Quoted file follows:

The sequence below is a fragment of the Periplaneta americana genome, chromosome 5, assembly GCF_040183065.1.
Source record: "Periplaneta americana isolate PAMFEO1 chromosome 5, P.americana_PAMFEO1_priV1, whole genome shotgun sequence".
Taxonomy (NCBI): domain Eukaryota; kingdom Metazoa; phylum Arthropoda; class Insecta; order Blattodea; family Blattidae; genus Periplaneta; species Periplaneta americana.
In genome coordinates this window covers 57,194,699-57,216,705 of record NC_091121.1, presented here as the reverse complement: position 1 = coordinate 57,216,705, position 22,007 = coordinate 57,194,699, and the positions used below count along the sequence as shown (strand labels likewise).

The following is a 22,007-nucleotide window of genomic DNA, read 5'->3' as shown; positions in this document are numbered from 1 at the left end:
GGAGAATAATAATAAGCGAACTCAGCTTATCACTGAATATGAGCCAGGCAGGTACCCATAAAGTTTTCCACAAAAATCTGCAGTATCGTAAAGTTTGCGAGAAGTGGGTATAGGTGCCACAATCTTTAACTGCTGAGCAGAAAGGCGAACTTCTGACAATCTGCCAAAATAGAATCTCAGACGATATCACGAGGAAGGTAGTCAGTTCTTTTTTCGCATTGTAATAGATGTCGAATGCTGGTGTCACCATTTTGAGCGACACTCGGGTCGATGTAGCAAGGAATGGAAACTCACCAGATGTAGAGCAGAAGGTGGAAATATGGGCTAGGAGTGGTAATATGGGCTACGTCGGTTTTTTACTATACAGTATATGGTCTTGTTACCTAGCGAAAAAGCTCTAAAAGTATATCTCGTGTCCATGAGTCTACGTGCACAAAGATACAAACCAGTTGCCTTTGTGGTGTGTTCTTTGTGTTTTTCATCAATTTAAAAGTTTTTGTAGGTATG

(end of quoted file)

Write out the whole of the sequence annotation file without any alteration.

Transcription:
The sequence below is a fragment of the Periplaneta americana genome, chromosome 5, assembly GCF_040183065.1.
Source record: "Periplaneta americana isolate PAMFEO1 chromosome 5, P.americana_PAMFEO1_priV1, whole genome shotgun sequence".
Taxonomy (NCBI): domain Eukaryota; kingdom Metazoa; phylum Arthropoda; class Insecta; order Blattodea; family Blattidae; genus Periplaneta; species Periplaneta americana.
In genome coordinates this window covers 57,194,699-57,216,705 of record NC_091121.1, presented here as the reverse complement: position 1 = coordinate 57,216,705, position 22,007 = coordinate 57,194,699, and the positions used below count along the sequence as shown (strand labels likewise).

The following is a 22,007-nucleotide window of genomic DNA, read 5'->3' as shown; positions in this document are numbered from 1 at the left end:
GGAGAATAATAATAAGCGAACTCAGCTTATCACTGAATATGAGCCAGGCAGGTACCCATAAAGTTTTCCACAAAAATCTGCAGTATCGTAAAGTTTGCGAGAAGTGGGTATAGGTGCCACAATCTTTAACTGCTGAGCAGAAAGGCGAACTTCTGACAATCTGCCAAAATAGAATCTCAGACGATATCACGAGGAAGGTAGTCAGTTCTTTTTTCGCATTGTAATAGATGTCGAATGCTGGTGTCACCATTTTGAGCGACACTCGGGTCGATGTAGCAAGGAATGGAAACTCACCAGATGTAGAGCAGAAGGTGGAAATATGGGCTAGGAGTGGTAATATGGGCTACGTCGGTTTTTTACTATACAGTATATGGTCTTGTTACCTAGCGAAAAAGCTCTAAAAGTATATCTCGTGTCCATGAGTCTACGTGCACAAAGATACAAACCAGTTGCCTTTGTGGTGTGTTCTTTGTGTTTTTCATCAATTTAAAAGTTTTTGTAGGTATG